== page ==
I looked for a hidden camera when a woman in our circle shared her prayer request. “My daughter’s getting married.” The group shared their delight. Then this concerned mother dropped the bomb. “My daughter’s future in-laws have rented a cottage at the beach for their honeymoon—and they’ve rented the adjoining cottage for themselves!”
The “gift” from the groom’s parents forced this engaged couple to set a biblical boundary before they’d even said, “I do.”
Scripture presents a relationship hierarchy. Our relationship with Christ comes first, the husband-wife relationship comes second, and then the parent-child and adult child-parent relationships (Ephesians 5:15-6:9). Marriage continues to be our most important relationship even after children come. If we fail to keep this order right, everyone, including our children and parents ultimately suffer.
For this reason a man will leave his father and mother and be united to his wife, and the two will become one flesh” (Ephesians 5:31 NIV).
How do couples leave and hold fast to one another?
Marriage partners must:
- Leave physically—
A couple needs time alone to connect emotionally. That means they need time apart from parents, kids, and other distractions that come between them. When children come, couples must carve out time for just the two of them.
Children, work, and aging parents require time and attention, so we must be intentional in protecting our marriage relationship. When our children were school age, Larry and I set aside one night a week for couple time. If we stayed home, they were not allowed downstairs after a certain time. We also found walks to be a great way to be alone and savor each other’s company. It takes time to unwind from distractions before we can connect on a deeper level.
- Leave financially—
A couple needs to stand on their own pocketbooks. They learn to look to God and work as a team as they live within their resources. Depending monetarily on parents puts a couple in an adolescent role financially. It hinders bonding and undercuts the husband and wife’s roles.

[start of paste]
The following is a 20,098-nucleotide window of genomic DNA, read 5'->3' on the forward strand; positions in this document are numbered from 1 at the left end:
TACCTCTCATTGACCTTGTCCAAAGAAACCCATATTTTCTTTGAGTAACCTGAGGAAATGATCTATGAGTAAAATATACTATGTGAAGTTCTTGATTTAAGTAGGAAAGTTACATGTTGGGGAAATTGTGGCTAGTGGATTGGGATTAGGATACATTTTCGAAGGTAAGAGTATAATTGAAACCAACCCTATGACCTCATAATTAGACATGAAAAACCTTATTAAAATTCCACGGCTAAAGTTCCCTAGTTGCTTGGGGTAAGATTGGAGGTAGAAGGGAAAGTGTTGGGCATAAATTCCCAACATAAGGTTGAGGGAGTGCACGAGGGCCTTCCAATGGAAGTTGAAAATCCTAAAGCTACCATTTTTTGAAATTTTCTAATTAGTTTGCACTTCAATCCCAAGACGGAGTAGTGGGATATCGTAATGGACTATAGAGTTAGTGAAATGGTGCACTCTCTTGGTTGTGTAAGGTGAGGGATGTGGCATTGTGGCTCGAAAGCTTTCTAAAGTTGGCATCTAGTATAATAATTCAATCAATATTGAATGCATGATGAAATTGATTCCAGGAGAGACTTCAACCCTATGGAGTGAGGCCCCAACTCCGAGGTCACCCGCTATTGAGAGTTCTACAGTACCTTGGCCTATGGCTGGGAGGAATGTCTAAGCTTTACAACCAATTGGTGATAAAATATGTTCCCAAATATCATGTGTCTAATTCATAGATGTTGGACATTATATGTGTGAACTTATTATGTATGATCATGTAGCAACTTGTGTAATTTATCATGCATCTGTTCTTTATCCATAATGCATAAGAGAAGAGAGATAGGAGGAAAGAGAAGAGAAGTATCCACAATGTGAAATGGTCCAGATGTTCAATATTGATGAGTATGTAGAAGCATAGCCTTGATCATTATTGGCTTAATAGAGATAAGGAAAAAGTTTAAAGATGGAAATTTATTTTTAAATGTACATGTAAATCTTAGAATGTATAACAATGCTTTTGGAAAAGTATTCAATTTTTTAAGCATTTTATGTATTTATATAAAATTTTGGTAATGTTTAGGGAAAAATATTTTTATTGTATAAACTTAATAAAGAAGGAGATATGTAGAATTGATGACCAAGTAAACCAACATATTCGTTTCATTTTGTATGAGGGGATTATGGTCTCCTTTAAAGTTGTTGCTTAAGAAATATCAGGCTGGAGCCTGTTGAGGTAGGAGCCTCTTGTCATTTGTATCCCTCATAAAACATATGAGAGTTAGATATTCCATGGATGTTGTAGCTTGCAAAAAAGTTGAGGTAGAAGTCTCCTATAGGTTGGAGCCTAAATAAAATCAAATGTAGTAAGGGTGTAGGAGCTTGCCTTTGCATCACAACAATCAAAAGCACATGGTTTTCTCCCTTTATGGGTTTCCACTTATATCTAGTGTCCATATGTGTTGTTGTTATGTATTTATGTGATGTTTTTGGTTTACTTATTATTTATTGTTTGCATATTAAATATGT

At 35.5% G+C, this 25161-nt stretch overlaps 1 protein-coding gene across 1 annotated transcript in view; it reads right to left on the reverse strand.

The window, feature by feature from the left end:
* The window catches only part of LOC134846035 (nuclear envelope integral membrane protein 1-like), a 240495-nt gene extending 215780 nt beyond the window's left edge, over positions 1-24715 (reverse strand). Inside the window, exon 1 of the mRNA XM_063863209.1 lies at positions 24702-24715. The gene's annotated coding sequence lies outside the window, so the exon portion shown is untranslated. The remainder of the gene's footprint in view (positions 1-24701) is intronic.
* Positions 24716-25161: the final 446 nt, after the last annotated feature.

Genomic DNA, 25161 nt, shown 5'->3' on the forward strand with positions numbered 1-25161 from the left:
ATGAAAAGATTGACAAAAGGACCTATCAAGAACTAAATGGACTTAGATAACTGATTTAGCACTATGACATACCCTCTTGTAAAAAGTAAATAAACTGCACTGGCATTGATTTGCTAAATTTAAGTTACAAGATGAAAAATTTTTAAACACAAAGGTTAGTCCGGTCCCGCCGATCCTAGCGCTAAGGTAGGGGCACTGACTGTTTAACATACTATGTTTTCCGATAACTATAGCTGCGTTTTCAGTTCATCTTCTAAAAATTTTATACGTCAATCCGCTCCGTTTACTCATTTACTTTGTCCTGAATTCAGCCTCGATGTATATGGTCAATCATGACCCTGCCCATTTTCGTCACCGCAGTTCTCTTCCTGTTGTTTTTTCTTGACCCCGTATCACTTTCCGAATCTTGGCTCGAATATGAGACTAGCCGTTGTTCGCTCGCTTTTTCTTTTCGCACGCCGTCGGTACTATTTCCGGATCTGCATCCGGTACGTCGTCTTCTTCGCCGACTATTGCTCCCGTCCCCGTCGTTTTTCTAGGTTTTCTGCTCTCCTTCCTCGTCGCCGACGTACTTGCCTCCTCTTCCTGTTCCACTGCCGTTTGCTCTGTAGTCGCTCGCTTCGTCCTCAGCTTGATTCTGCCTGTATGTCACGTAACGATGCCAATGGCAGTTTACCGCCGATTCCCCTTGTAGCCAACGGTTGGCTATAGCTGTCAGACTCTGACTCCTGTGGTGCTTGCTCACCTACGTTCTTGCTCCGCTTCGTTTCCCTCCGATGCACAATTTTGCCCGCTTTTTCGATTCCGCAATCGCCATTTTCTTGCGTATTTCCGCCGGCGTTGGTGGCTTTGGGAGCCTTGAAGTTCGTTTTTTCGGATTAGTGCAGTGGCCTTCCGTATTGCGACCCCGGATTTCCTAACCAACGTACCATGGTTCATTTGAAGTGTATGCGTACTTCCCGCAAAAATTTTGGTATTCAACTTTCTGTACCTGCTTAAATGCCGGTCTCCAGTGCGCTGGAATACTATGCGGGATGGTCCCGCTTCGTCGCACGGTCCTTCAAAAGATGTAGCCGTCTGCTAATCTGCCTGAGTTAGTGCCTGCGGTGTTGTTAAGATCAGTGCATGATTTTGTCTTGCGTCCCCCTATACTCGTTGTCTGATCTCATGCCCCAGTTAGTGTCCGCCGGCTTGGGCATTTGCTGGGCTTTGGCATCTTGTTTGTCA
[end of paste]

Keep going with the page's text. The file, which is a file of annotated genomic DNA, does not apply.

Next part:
- Leave emotionally—
Other relationships must not come between what God has joined together (Mark 10:9). Don’t develop close opposite sex friendships. One woman found me at a conference to say she had shared this teaching with her husband after she heard me say it the previous year. Her husband quit having private lunches with a woman from work. That one change significantly enhanced their relationship.
After marriage, the focus changes from what I or my spouse wants to what’s best for us. That’s part of becoming one.
It is not selfish to guard your relationship with your spouse. #marriage Click To Tweet A strong marriage pleases God, benefits you, your family, the community, and generations that follow. Use safeguards to protect it.
This is a great mystery, but it is an illustration of the way Christ and the church are one” (Ephes. 5:32 NLT).
You might also enjoy 7 Tips for Greater Intimacy in Marriage.
Question: What tips would you add?
Click here to comment.
Lighthouse Ministries offers marital and relationship counseling.
Photo by: Arno Smit and Unsplash
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Excellent advice Debbie. Having one son already married and another getting married Saturday we are very aware of respecting their boundaries. When my son Matt and his wife had their son last year they made it clear we were invited to come at any time. But I made it clear that I would not be asking to come – when they wanted me to come I would be there. I wanted them to have time with their son and establish their own routines. I love seeing my sons treat their wives well – they had a good example in my husband.
Debbie Wilson says
Ann, you are a wise woman! Have a wonderful celebration this weekend!!
Thank you, Debbie.
Michele Morin says
I was just listening to Dennis and Barbara Rainey and their words resonated with yours because they said it’s better to draw to wide a boundary around your marriage than not wide enough. It’s worth everything to protect that important relationship.
Debbie Wilson says
I like that picture, Michele. I like your new head shot too!
Karen Woodall says
My daughter is getting married in the fall and these are excellent reminders. Financially, it’s easy to want to help our kids out when they are living on small incomes, but what you said is a great reminder that having unmet needs causes us/them to look to God for our provision. When my husband and I were newly married we learned that lesson so well. In our efforts to help, it’s easy to ‘rescue’ and not let young couples learn how to budget, save and most importantly, look to Jesus for their supply! thanks for the reminders!
Debbie Wilson says
Well said, Karen. Sometimes the most loving way to help is to let them work their butterfly wings and shed their cocoon as we pray for them to learn to fly.
Lisa @ LisaAppelo.com says
Oh wow, what were they thinking? These kinds of ties never spell health for our kids’ marriages! I’ve had to learn some transitioning to the new as my older 2 have gotten married, but what a joy to see them have robust, godly marriages. Happy to be visiting from #livefreeThursday!
Debbie Wilson says
Lisa, that is a gift to have them thriving. Thanks so much for joining in.